RESULTS

Mean sea surface temperature in five weeks of experiment was 21.8 ºC ± 2.4 and observations were conduced both during upwelling and non-upwelling conditions. The mean water temperatures for each week was 19.3 0C ± 2.9; 23.3 0C ± 2.8; 18.2 0C ± 2.8; 22.8 0C ± 2.8 and 21.6 0C ± 2.4 respectively. A surface temperatures value below 20 0C indicate subsidence events (Valentin, 1984). These differences in water temperature could also indicate differences on larval availability, lower during upwelling times (Skinner and Coutinho, 2002).

Barnacle settlement was always higher on rough blocks. Lowest mean number of settled barnacles on rough blocks was 2.2 and the highest was 320.0 individuals (max. 398 ind.). For smooth blocks, this number was 0.0 and 12.0 (max. 38) individuals respectively (Table 1). The results showed that settlement on rough blocks could be up to 74 times higher than on smooth ones. Significant differences were observed for settlement on smooth and rough blocks using t test for the same week as show on Table 1.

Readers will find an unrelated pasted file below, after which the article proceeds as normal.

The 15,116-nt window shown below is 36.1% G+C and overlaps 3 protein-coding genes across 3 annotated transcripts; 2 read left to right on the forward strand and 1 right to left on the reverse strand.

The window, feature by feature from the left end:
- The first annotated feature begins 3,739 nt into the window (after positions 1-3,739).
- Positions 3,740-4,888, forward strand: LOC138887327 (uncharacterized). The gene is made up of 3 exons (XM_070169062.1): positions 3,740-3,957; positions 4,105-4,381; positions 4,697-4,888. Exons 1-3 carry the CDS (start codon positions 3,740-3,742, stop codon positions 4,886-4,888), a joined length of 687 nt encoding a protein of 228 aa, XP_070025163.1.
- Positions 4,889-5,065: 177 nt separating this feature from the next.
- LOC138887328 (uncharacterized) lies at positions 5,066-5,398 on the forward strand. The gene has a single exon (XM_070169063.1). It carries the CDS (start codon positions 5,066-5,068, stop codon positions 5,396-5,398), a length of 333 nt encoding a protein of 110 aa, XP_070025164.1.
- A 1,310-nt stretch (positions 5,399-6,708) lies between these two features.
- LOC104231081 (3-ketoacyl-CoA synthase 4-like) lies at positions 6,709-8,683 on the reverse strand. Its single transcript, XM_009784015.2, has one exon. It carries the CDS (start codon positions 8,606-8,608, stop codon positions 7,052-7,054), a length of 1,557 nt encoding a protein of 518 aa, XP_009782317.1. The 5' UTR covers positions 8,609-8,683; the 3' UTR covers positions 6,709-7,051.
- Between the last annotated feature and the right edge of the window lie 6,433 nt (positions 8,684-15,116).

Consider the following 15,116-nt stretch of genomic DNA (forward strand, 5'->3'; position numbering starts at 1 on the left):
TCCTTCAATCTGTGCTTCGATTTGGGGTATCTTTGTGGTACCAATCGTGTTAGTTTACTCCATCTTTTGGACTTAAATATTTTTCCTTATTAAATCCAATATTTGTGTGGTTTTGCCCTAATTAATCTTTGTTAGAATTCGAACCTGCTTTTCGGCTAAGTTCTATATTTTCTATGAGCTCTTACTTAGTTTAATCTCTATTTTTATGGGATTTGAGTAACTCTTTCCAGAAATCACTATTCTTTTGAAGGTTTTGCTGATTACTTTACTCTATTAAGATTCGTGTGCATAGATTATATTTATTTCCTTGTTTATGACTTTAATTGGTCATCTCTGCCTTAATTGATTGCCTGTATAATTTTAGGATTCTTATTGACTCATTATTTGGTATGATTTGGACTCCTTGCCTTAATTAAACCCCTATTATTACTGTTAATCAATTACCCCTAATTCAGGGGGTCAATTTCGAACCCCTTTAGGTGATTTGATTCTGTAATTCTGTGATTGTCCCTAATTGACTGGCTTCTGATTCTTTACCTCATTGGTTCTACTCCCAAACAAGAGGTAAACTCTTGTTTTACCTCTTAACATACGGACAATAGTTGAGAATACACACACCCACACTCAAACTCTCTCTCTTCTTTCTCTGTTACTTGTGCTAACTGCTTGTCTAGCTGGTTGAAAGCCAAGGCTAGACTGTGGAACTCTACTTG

ANOVA test applied for barnacle settlement on edge or centre of rough blocks showed no significant difference for position of settled barnacles (Table 2).

DISCUSSION

Results showed that settlement of barnacle larvae was influenced by substrate heterogeneity. Increasing substrate heterogeneity increased settlement. This fact was related to holes on substrate, which might have changed water flow and also physical characteristics of substrate, like moisture retention, creating microhabitats and then, favouring settlement of cyprids. Also, larval retention could have increased by flow over substrata and inside the crevices (Abelson, 1997; Abelson and Denny, 1997).

In barnacle and/ or communities studies, the use of smooth or low roughness substrate like plain PVC, fibreglass, glass or wood is usual (Silva et al., 1980; 1989; O'Connor and Richardson, 1994), contrasting with studies in natural rocky substrate (Dineen Jr and Hines, 1994; Underwood and Chapman, 1996, Menge, 2000). Our results showed that this increase in settled number could be up to 74 times in roughed blocks, hence, the use of smooth or low roughness substrate could under estimate the number of settlers (Chabot and Bourget, 1988; Bourget et al., 1994; Lemire and Bourget, 1996; Wahl and Hoppe, 2002) compared to natural substrate studies.